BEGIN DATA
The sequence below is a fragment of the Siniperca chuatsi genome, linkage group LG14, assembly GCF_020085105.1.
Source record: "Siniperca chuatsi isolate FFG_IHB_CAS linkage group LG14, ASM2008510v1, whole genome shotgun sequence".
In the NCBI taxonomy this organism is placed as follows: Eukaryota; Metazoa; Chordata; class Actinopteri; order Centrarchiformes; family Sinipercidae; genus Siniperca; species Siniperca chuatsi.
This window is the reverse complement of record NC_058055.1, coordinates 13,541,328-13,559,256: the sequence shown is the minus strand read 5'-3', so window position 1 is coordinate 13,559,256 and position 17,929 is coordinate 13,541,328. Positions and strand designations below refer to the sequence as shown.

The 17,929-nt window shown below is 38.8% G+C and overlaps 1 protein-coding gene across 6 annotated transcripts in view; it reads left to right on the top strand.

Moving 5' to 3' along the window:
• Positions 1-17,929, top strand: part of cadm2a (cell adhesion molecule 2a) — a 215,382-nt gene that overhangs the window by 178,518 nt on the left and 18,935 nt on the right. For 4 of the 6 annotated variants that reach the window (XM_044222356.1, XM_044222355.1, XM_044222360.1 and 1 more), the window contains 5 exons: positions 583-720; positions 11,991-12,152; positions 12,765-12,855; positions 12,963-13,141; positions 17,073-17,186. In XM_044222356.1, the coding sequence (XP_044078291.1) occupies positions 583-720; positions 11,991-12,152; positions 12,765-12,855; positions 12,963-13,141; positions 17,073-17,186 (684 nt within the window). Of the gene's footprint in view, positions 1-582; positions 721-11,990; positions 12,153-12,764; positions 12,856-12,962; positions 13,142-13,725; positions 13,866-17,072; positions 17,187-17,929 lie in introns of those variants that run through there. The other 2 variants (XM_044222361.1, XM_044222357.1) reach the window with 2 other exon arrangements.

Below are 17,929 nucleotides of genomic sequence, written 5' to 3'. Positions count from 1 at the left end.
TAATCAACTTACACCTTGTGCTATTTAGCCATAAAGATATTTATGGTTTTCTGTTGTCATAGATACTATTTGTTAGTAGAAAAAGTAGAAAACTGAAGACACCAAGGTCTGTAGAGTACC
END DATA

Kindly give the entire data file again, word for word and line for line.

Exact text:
The sequence below is a fragment of the Siniperca chuatsi genome, linkage group LG14, assembly GCF_020085105.1.
Source record: "Siniperca chuatsi isolate FFG_IHB_CAS linkage group LG14, ASM2008510v1, whole genome shotgun sequence".
In the NCBI taxonomy this organism is placed as follows: Eukaryota; Metazoa; Chordata; class Actinopteri; order Centrarchiformes; family Sinipercidae; genus Siniperca; species Siniperca chuatsi.
This window is the reverse complement of record NC_058055.1, coordinates 13,541,328-13,559,256: the sequence shown is the minus strand read 5'-3', so window position 1 is coordinate 13,559,256 and position 17,929 is coordinate 13,541,328. Positions and strand designations below refer to the sequence as shown.

The 17,929-nt window shown below is 38.8% G+C and overlaps 1 protein-coding gene across 6 annotated transcripts in view; it reads left to right on the top strand.

Moving 5' to 3' along the window:
• Positions 1-17,929, top strand: part of cadm2a (cell adhesion molecule 2a) — a 215,382-nt gene that overhangs the window by 178,518 nt on the left and 18,935 nt on the right. For 4 of the 6 annotated variants that reach the window (XM_044222356.1, XM_044222355.1, XM_044222360.1 and 1 more), the window contains 5 exons: positions 583-720; positions 11,991-12,152; positions 12,765-12,855; positions 12,963-13,141; positions 17,073-17,186. In XM_044222356.1, the coding sequence (XP_044078291.1) occupies positions 583-720; positions 11,991-12,152; positions 12,765-12,855; positions 12,963-13,141; positions 17,073-17,186 (684 nt within the window). Of the gene's footprint in view, positions 1-582; positions 721-11,990; positions 12,153-12,764; positions 12,856-12,962; positions 13,142-13,725; positions 13,866-17,072; positions 17,187-17,929 lie in introns of those variants that run through there. The other 2 variants (XM_044222361.1, XM_044222357.1) reach the window with 2 other exon arrangements.

Below are 17,929 nucleotides of genomic sequence, written 5' to 3'. Positions count from 1 at the left end.
TAATCAACTTACACCTTGTGCTATTTAGCCATAAAGATATTTATGGTTTTCTGTTGTCATAGATACTATTTGTTAGTAGAAAAAGTAGAAAACTGAAGACACCAAGGTCTGTAGAGTACC